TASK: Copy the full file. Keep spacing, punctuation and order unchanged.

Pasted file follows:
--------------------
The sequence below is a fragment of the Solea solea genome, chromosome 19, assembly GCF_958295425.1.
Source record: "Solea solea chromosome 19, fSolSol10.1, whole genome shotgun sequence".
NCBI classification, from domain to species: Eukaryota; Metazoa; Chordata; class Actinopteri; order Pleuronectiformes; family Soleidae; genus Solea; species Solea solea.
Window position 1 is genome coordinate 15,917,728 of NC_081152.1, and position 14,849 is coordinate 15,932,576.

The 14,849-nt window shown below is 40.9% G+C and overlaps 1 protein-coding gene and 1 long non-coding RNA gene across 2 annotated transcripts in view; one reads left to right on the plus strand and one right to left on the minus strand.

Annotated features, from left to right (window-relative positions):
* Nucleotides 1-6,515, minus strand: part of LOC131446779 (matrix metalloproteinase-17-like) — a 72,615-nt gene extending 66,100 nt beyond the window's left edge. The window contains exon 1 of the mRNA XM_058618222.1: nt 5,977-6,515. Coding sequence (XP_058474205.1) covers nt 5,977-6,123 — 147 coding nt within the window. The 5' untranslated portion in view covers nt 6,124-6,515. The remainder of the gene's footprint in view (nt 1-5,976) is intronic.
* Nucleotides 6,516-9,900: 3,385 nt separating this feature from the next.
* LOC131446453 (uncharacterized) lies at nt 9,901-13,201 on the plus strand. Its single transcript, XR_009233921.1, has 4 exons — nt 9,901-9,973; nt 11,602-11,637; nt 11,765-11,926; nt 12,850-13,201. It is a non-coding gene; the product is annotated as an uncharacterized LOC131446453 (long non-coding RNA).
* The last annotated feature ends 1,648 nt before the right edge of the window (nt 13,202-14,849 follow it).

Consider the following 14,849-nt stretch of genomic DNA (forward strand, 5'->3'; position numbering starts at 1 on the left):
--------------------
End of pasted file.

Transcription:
The sequence below is a fragment of the Solea solea genome, chromosome 19, assembly GCF_958295425.1.
Source record: "Solea solea chromosome 19, fSolSol10.1, whole genome shotgun sequence".
NCBI classification, from domain to species: Eukaryota; Metazoa; Chordata; class Actinopteri; order Pleuronectiformes; family Soleidae; genus Solea; species Solea solea.
Window position 1 is genome coordinate 15,917,728 of NC_081152.1, and position 14,849 is coordinate 15,932,576.

The 14,849-nt window shown below is 40.9% G+C and overlaps 1 protein-coding gene and 1 long non-coding RNA gene across 2 annotated transcripts in view; one reads left to right on the plus strand and one right to left on the minus strand.

Annotated features, from left to right (window-relative positions):
* Nucleotides 1-6,515, minus strand: part of LOC131446779 (matrix metalloproteinase-17-like) — a 72,615-nt gene extending 66,100 nt beyond the window's left edge. The window contains exon 1 of the mRNA XM_058618222.1: nt 5,977-6,515. Coding sequence (XP_058474205.1) covers nt 5,977-6,123 — 147 coding nt within the window. The 5' untranslated portion in view covers nt 6,124-6,515. The remainder of the gene's footprint in view (nt 1-5,976) is intronic.
* Nucleotides 6,516-9,900: 3,385 nt separating this feature from the next.
* LOC131446453 (uncharacterized) lies at nt 9,901-13,201 on the plus strand. Its single transcript, XR_009233921.1, has 4 exons — nt 9,901-9,973; nt 11,602-11,637; nt 11,765-11,926; nt 12,850-13,201. It is a non-coding gene; the product is annotated as an uncharacterized LOC131446453 (long non-coding RNA).
* The last annotated feature ends 1,648 nt before the right edge of the window (nt 13,202-14,849 follow it).

Consider the following 14,849-nt stretch of genomic DNA (forward strand, 5'->3'; position numbering starts at 1 on the left):